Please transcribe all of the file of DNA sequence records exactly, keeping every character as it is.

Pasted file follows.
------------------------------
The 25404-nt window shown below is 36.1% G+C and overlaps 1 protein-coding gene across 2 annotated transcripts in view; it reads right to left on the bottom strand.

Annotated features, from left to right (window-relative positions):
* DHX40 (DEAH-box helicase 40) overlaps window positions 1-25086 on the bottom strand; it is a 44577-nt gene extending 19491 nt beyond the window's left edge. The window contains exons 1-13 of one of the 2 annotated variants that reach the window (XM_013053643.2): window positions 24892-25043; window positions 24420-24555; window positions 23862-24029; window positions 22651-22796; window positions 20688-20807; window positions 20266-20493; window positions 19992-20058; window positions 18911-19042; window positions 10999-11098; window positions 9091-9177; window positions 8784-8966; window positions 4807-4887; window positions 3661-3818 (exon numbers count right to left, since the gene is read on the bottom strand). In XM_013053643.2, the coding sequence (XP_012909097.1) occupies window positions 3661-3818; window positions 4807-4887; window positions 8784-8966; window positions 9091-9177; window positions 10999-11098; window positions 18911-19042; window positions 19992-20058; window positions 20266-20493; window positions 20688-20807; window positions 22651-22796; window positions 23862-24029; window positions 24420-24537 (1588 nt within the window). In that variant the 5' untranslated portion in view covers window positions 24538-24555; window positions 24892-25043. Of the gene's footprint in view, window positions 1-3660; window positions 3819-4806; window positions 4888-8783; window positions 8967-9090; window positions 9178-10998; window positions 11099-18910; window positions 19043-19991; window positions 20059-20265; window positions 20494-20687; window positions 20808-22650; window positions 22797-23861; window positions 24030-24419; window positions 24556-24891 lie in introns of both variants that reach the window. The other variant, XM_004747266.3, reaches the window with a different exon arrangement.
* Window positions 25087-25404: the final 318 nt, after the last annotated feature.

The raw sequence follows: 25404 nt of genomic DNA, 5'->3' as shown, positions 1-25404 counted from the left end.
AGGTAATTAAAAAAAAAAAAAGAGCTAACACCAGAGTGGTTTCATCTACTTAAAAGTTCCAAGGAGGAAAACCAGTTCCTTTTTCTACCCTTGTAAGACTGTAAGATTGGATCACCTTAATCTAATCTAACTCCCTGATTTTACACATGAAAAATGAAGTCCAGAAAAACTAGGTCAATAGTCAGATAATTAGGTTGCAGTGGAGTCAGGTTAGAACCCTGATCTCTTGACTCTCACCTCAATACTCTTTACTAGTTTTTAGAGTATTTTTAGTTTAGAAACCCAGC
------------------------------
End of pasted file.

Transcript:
The 25404-nt window shown below is 36.1% G+C and overlaps 1 protein-coding gene across 2 annotated transcripts in view; it reads right to left on the bottom strand.

Annotated features, from left to right (window-relative positions):
* DHX40 (DEAH-box helicase 40) overlaps window positions 1-25086 on the bottom strand; it is a 44577-nt gene extending 19491 nt beyond the window's left edge. The window contains exons 1-13 of one of the 2 annotated variants that reach the window (XM_013053643.2): window positions 24892-25043; window positions 24420-24555; window positions 23862-24029; window positions 22651-22796; window positions 20688-20807; window positions 20266-20493; window positions 19992-20058; window positions 18911-19042; window positions 10999-11098; window positions 9091-9177; window positions 8784-8966; window positions 4807-4887; window positions 3661-3818 (exon numbers count right to left, since the gene is read on the bottom strand). In XM_013053643.2, the coding sequence (XP_012909097.1) occupies window positions 3661-3818; window positions 4807-4887; window positions 8784-8966; window positions 9091-9177; window positions 10999-11098; window positions 18911-19042; window positions 19992-20058; window positions 20266-20493; window positions 20688-20807; window positions 22651-22796; window positions 23862-24029; window positions 24420-24537 (1588 nt within the window). In that variant the 5' untranslated portion in view covers window positions 24538-24555; window positions 24892-25043. Of the gene's footprint in view, window positions 1-3660; window positions 3819-4806; window positions 4888-8783; window positions 8967-9090; window positions 9178-10998; window positions 11099-18910; window positions 19043-19991; window positions 20059-20265; window positions 20494-20687; window positions 20808-22650; window positions 22797-23861; window positions 24030-24419; window positions 24556-24891 lie in introns of both variants that reach the window. The other variant, XM_004747266.3, reaches the window with a different exon arrangement.
* Window positions 25087-25404: the final 318 nt, after the last annotated feature.

The raw sequence follows: 25404 nt of genomic DNA, 5'->3' as shown, positions 1-25404 counted from the left end.
AGGTAATTAAAAAAAAAAAAAGAGCTAACACCAGAGTGGTTTCATCTACTTAAAAGTTCCAAGGAGGAAAACCAGTTCCTTTTTCTACCCTTGTAAGACTGTAAGATTGGATCACCTTAATCTAATCTAACTCCCTGATTTTACACATGAAAAATGAAGTCCAGAAAAACTAGGTCAATAGTCAGATAATTAGGTTGCAGTGGAGTCAGGTTAGAACCCTGATCTCTTGACTCTCACCTCAATACTCTTTACTAGTTTTTAGAGTATTTTTAGTTTAGAAACCCAGC